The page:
Ralph’s Manuscript - Page 3

Published Manuscript

We are entertaining the idea of publishing a first edition of Ralph's manuscript in book form.  This would be a hard bound limited print first edition with the complete manuscript (around 100 pages) and pictures.  At this time we are trying to gauge interest.  If you think you would be interested in a copy of this book, should we publish it,   Draft pages will be posted here so you can get an idea of what it contains.


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Posted - February 4, 2004

The first time I massaged Marilyn was at the Beverly Hills Hotel, where she and Arthur had a bungalow. The appointment was for nine o’clock, and when I got there a few minutes before, they had just finished having dinner. We chatted for a minute, and then Arthur went to the bedroom. She asked if it would be all right with me, to set the table before the fire, and to turn off the lights. I thought it a great idea, and explained my procedure for massage; for her to lie face up, to cover with two towels, and I would start the massage on the left arm, continuing until the front of the body was done, then turn-over time for the back of the body. She got on the table, closed her eyes, and I began. The feel of the body was incredible and the feel of different bodies is as distinctive to a masseur as (?) the whorls on the finger to a ( ). In the 5 – 6 years I had been a masseur, I could remember only two people with that particular kind of feel – Ruth Berle, and Ann Johnson. 

As the massage continued, I began fantasizing; working on one of the most desirable women in the world – one of the top movie stars – probably the top sex symbol – and before a glowing fire in the bungalow of a hotel I’d read about all my life; what man in the world wouldn’t give his eye teeth to be in my position. It was almost as though all those daydreams of my movie-struck North Carolina days had come true. 

But fifteen minutes of this, and my mind started roaming. I thought of a book I’d been reading that night before coming to the appointment – THE PROFESSOR’S HOUSE by Willa Cather. Then I told Marilyn to put her knees up, while I worked on her stomach. She opened her eyes for the first time, and asked, "Ralph, do you know an author named Willa Cather?" I gave an inward jump, but "She’s my favorite author. Why?" "One of my favorite books of all time is her LOST LADY. I’d love to do a movie of it, and investigate the possibility. But it seems that a silent movie had been made of it, and Miss Cather so hated it, that she would never let anything of hers be done. And, even left it in her will."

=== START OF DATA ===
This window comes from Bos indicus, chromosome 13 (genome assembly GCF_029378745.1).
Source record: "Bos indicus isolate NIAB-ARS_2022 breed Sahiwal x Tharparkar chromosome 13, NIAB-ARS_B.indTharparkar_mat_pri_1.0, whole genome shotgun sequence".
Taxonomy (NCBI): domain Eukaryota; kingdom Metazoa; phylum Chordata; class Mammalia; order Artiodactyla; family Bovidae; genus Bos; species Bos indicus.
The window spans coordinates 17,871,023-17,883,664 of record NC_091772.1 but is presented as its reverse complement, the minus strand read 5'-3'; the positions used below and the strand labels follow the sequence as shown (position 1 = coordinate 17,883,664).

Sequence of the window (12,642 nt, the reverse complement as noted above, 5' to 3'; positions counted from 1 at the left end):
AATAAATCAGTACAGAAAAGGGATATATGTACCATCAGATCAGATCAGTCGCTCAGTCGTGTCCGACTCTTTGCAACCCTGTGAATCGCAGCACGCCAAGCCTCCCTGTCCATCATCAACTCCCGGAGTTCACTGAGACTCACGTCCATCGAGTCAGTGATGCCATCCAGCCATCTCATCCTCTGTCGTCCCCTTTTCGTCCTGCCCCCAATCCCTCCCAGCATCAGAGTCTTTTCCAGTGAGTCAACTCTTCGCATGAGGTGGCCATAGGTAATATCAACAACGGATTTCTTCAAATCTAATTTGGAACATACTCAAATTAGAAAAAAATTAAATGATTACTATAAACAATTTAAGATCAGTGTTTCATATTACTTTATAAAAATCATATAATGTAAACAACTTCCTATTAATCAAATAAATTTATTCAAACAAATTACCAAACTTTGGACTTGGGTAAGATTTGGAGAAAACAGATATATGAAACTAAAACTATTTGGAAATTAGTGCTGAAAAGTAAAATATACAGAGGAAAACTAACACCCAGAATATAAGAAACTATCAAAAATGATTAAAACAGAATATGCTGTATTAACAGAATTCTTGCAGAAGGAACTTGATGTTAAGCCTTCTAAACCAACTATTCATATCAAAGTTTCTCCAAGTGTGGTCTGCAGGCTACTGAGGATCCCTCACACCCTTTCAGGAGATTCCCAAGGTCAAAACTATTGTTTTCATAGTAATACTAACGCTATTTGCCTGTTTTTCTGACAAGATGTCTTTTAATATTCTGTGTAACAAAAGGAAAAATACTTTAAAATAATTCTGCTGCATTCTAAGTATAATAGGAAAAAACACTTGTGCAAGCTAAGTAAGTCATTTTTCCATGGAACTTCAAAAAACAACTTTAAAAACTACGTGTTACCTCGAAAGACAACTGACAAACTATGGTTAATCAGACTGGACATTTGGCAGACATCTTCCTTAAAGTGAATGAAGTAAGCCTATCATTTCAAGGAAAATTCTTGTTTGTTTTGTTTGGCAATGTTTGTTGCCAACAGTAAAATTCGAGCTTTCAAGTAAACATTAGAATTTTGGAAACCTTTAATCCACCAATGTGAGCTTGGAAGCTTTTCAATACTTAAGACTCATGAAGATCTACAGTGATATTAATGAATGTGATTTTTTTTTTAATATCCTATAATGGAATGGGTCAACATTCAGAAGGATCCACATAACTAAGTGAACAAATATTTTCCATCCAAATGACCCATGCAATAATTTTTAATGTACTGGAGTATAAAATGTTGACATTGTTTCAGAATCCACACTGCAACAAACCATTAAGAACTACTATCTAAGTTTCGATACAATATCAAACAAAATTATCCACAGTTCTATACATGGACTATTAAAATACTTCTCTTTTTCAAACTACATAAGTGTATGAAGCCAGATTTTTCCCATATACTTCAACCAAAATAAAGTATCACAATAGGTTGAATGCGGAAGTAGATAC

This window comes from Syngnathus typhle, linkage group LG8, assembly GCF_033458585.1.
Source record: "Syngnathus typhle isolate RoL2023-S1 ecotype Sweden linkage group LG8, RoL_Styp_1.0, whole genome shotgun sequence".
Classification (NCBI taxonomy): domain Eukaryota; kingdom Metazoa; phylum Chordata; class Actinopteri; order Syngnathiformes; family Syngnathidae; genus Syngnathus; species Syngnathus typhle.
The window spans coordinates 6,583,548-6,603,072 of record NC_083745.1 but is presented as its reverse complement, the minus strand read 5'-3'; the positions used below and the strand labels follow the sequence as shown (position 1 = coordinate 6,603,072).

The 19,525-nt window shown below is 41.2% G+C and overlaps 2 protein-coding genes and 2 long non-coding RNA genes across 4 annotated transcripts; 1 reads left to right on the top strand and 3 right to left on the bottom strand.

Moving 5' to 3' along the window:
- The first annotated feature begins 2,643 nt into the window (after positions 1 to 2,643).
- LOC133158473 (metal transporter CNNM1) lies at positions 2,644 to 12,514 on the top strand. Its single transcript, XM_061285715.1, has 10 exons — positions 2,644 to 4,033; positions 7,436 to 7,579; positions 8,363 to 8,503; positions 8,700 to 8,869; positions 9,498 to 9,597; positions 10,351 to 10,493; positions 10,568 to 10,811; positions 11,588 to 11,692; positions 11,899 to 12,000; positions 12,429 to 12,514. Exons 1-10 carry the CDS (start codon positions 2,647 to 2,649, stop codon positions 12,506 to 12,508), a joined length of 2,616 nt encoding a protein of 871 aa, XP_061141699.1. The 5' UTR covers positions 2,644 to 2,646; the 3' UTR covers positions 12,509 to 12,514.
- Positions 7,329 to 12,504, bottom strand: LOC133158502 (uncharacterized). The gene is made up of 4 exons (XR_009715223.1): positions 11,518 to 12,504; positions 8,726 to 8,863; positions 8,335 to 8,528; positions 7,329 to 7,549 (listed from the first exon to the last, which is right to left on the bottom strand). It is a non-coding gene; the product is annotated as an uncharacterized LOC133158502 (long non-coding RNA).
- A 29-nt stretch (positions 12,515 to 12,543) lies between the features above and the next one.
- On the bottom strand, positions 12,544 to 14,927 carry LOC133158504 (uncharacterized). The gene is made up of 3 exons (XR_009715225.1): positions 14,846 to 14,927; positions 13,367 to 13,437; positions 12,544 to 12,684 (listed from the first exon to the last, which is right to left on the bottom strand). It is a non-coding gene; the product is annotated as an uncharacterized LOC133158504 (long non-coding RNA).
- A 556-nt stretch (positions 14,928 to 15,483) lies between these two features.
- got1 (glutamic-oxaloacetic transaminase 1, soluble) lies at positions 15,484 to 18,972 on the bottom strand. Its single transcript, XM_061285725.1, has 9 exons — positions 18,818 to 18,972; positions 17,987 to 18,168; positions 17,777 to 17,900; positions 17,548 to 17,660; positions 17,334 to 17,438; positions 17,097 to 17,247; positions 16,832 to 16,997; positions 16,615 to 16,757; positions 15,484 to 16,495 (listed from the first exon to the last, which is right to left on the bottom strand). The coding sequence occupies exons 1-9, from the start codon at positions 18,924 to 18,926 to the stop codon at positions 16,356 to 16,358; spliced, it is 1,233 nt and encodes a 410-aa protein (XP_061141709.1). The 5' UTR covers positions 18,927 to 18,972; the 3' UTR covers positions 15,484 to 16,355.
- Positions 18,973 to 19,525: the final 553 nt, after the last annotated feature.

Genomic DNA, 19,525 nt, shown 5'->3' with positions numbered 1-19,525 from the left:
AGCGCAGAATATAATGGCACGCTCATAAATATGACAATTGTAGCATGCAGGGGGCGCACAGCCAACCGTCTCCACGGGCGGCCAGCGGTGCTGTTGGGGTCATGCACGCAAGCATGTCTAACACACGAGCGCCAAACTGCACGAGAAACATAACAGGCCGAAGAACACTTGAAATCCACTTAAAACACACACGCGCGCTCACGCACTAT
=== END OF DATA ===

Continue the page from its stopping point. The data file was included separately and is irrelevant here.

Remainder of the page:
Turnover time, and she closed her eyes, and I wondered for the first of hundreds of times if she could read my mind. At one point in Reno about a year later, she admitted that she often felt that way about me – that quite often she would be thinking about some particular subject that had nothing to do with anything that had been talked about, and I would come out with a remark involving this subject. I quite early in North Carolina became aware of certain amount of ESP in me, but had never come across another person with whom it was so strong as with Marilyn. Toward the end of the massage, my mind was wandering again, and I was thinking about a close friend of mine in New York, a singer named Janice Mars, who had a small nightclub on Sixth Avenue called BAQ ROOM. I went there every night that I was in New York, and was thinking that in a few months I’d be returning, and would be able to hear her. Marilyn, for the first time in the twenty minutes since she’d turned "Ralph, do you know an actress at the studio named Janice Mars?" Again, an inward jump, and "She’s one of my closest friends. I’ve known her since Herbert Berghof days. We were in a class together with people like Maureen Stapleton, Felicia Montealegre, (etc.). Maureen and Janice were roommates in a brownstone on 52nd Street, where Marlon Brando and Bill Redfield were roommates. As a matter of fact, I remember a Shakespeare class there taught by Uta Hagen, with Janice and Jack Lemmon. I think that’s where Jack met his first wife, Cynthia Robinson." "Oh, I’ll have to spout a line of Shakespeare to him." The massage over, I started to turn on a light but she pleaded she hated lights, and she was so relaxed she was going to bed, but could we see each other the next night at nine.

Manuscript property of the estate of Ralph L. Roberts. Do not copy without permission.